of, relating to, or belonging to oneself or itself (usually used after a possessive to emphasize the idea of ownership, interest, or relation conveyed by the possessive): He spent only his own money.
(used as an intensifier to indicate oneself as the sole agent of some activity or action, preceded by a possessive): He insists on being his own doctor.

verb (used with object)

verb (used without object)

to confess (often followed by to, up, or up to): The one who did it had better own up. I own to being uncertain about that.


    come into one's own,
    1. to take possession of that which is due or owed one.
    2. to receive the recognition that one's abilities merit: She finally came into her own as a sculptor of the first magnitude.
    get one's own back, to get revenge and thereby a sense of personal satisfaction, as for a slight or a previous setback; get even with somebody or something: He saw the award as a way of getting his own back for all the snubs by his colleagues.
    hold one's own,
    1. to maintain one's position or condition: The stock market seems to be holding its own these days.
    2. to be equal to the opposition: He can hold his own in any fight.
    of one's own, belonging to oneself: She had never had a room of her own.
    on one's own,
    1. by dint of one's own efforts, resources, or sense of responsibility; independently: Because she spoke the language, she got around the country very well on her own.
    2. living or functioning without dependence on others; independent: My son's been on his own for several years.

Origin of own

before 900; (adj.) Middle English owen, Old English āgen (cognate with German eigen, Old Norse eigenn), orig. past participle of āgan to possess (see owe); (v.) Middle English ownen, Old English āgnian, āhnian, derivative of āgen
Related formsnon·own·ing, adjectiveun·owned, adjective

Synonyms for own

3. See have.

Antonyms for own

3. lack, need.
Dictionary.com Unabridged Based on the Random House Unabridged Dictionary, © Random House, Inc. 2019

Related Words for owned

purchased, kept, held, inherited, retained, bought, had, enjoyed

Examples from the Web for owned

Contemporary Examples of owned

Historical Examples of owned

  • He now owned a great deal of water-front, twice as much as before.

    Ancient Man

    Hendrik Willem van Loon

  • It was the most expensive piece of jewelry Grace had ever owned.

  • And now even she herself hardly realized that she had ever owned to any other call.

  • For now the few classic books they owned, so cold and dry, existed no longer.

    The Dream

    Emile Zola

  • The MacDermotts have owned this shop a powerful while, as your ma tells you many's a time.

    The Foolish Lovers

    St. John G. Ervine

British Dictionary definitions for owned


determiner (preceded by a possessive)

  1. (intensifier)John's own idea; your own mother
  2. (as pronoun)I'll use my own
on behalf of oneself or in relation to oneselfhe is his own worst enemy
come into one's own
  1. to become fulfilledshe really came into her own when she got divorced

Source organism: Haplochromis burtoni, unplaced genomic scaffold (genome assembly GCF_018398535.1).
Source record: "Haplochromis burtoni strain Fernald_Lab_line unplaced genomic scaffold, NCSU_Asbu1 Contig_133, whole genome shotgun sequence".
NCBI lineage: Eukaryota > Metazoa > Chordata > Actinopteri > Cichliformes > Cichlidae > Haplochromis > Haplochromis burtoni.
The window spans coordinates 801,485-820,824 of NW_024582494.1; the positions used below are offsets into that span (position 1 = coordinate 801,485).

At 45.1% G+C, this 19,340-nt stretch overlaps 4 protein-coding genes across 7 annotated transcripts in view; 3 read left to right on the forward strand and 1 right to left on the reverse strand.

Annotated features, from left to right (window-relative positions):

2. to receive what is due to one
get one's own back informal to have revenge
hold one's own to maintain one's situation or position, esp in spite of opposition or difficulty
on one's own
  1. without help
  2. by oneself; alone


(tr) to have as one's possession
(when intr, often foll by up, to, or up to) to confess or admit; acknowledge
(tr; takes a clause as object) rare to concedeI own that you are right

Word Origin for own

Old English āgen, originally past participle of āgan to have; related to Old Saxon ēgan, Old Norse eiginn. See owe
Collins English Dictionary - Complete & Unabridged 2012 Digital Edition © William Collins Sons & Co. Ltd. 1979, 1986 © HarperCollins Publishers 1998, 2000, 2003, 2005, 2006, 2007, 2009, 2012

Word Origin and History for owned

"possessed," 1620s, past participle adjective from own (v.).



Old English agen "one's own," literally "possessed by," from Proto-Germanic *aigana- "possessed, owned" (cf. Old Saxon egan, Old Frisian egin, Old Norse eiginn, Dutch eigen, German eigen "own"), from past participle of PIE *aik- "to be master of, possess," source of Old English agan "to have" (see owe).



evolved in early Middle English from Old English geagnian, from root agan "to have, to own" (see owe), and in part from the adjective own (q.v.). It became obsolete after c.1300, but was revived early 17c., in part as a back-formation of owner (mid-14c.), which continued. Related: Owned; owning. To own up "make full confession" is from 1853.

Online Etymology Dictionary, © 2010 Douglas Harper

Idioms and Phrases with owned


In addition to the idioms beginning with own

  • own medicine
  • own person, be one's
  • own up

also see:

  • afraid of one's own shadow
  • after one's own heart
  • beat someone at his or her own game
  • blow one's own horn
  • call one's own
  • close to home
  • come into (one's own)
  • dig one's own grave
  • do one's (own) thing
  • dose of one's own medicine
  • get (one's own) back
  • get one's (own) way
  • go one's (own) way
  • hold one's own
  • in one's (own) interest
  • in one's own backyard
  • in one's own right
  • in one's own world
  • keep one's own counsel
  • know one's own mind
  • leave to someone's own devices
  • mind of one's own
  • mind one's own business
  • of one's own accord
  • on one's (own) feet
  • on one's own
  • on one's own account
  • on one's own time
  • paddle one's own canoe
  • pay back in one's own coin
  • pay one's (own) way
  • pick on (someone your own size)
  • pull one's (own) weight
  • sign one's own death warrant
  • stew in one's own juice
  • take into one's (own) hands
  • under one's own steam
  • write one's own ticket
The American Heritage® Idioms Dictionary Copyright © 2002, 2001, 1995 by Houghton Mifflin Harcourt Publishing Company. Published by Houghton Mifflin Harcourt Publishing Company.